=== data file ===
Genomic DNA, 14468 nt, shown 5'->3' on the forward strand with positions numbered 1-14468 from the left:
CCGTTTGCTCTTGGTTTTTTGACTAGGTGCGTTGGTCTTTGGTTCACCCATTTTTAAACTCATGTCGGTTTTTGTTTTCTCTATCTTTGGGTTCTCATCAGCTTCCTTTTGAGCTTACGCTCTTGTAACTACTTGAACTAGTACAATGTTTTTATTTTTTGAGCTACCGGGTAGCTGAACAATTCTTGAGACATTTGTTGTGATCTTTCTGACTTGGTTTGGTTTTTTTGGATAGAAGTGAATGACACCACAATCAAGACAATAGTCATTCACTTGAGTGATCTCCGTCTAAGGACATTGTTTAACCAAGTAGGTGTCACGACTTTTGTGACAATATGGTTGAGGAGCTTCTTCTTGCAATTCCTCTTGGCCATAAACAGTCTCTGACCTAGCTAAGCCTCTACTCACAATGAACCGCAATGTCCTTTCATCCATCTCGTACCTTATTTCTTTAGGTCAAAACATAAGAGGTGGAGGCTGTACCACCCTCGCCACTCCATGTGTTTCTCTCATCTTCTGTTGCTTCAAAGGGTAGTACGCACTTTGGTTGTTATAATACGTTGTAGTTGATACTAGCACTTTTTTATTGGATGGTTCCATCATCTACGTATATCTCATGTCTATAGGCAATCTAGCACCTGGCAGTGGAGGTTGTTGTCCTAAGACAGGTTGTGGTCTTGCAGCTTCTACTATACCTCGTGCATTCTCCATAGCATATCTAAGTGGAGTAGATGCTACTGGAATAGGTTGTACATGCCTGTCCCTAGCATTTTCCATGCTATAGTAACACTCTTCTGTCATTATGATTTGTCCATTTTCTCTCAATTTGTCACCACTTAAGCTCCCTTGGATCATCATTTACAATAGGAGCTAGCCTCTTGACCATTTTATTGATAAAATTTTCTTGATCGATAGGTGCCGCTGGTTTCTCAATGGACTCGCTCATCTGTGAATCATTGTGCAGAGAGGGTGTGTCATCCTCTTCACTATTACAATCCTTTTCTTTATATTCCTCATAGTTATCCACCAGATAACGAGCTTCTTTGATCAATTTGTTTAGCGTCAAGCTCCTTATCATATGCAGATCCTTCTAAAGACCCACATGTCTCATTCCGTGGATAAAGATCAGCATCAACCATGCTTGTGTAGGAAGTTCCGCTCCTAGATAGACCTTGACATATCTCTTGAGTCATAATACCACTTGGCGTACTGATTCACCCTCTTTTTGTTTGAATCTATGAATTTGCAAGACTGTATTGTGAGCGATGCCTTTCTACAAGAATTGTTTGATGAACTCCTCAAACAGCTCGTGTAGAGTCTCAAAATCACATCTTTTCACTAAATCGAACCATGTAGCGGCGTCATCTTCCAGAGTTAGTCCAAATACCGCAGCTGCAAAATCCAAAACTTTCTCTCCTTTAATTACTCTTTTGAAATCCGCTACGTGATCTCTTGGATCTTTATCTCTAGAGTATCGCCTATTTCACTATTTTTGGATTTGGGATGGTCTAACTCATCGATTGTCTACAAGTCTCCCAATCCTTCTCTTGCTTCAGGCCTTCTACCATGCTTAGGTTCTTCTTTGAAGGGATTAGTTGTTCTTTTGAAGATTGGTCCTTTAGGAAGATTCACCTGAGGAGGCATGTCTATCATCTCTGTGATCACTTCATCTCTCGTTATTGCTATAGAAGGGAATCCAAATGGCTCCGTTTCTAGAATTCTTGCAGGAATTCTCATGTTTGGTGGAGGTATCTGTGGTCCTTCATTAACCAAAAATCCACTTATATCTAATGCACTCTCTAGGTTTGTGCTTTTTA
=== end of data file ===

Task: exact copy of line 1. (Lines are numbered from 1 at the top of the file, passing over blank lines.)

Genomic DNA, 14468 nt, shown 5'->3' on the forward strand with positions numbered 1-14468 from the left: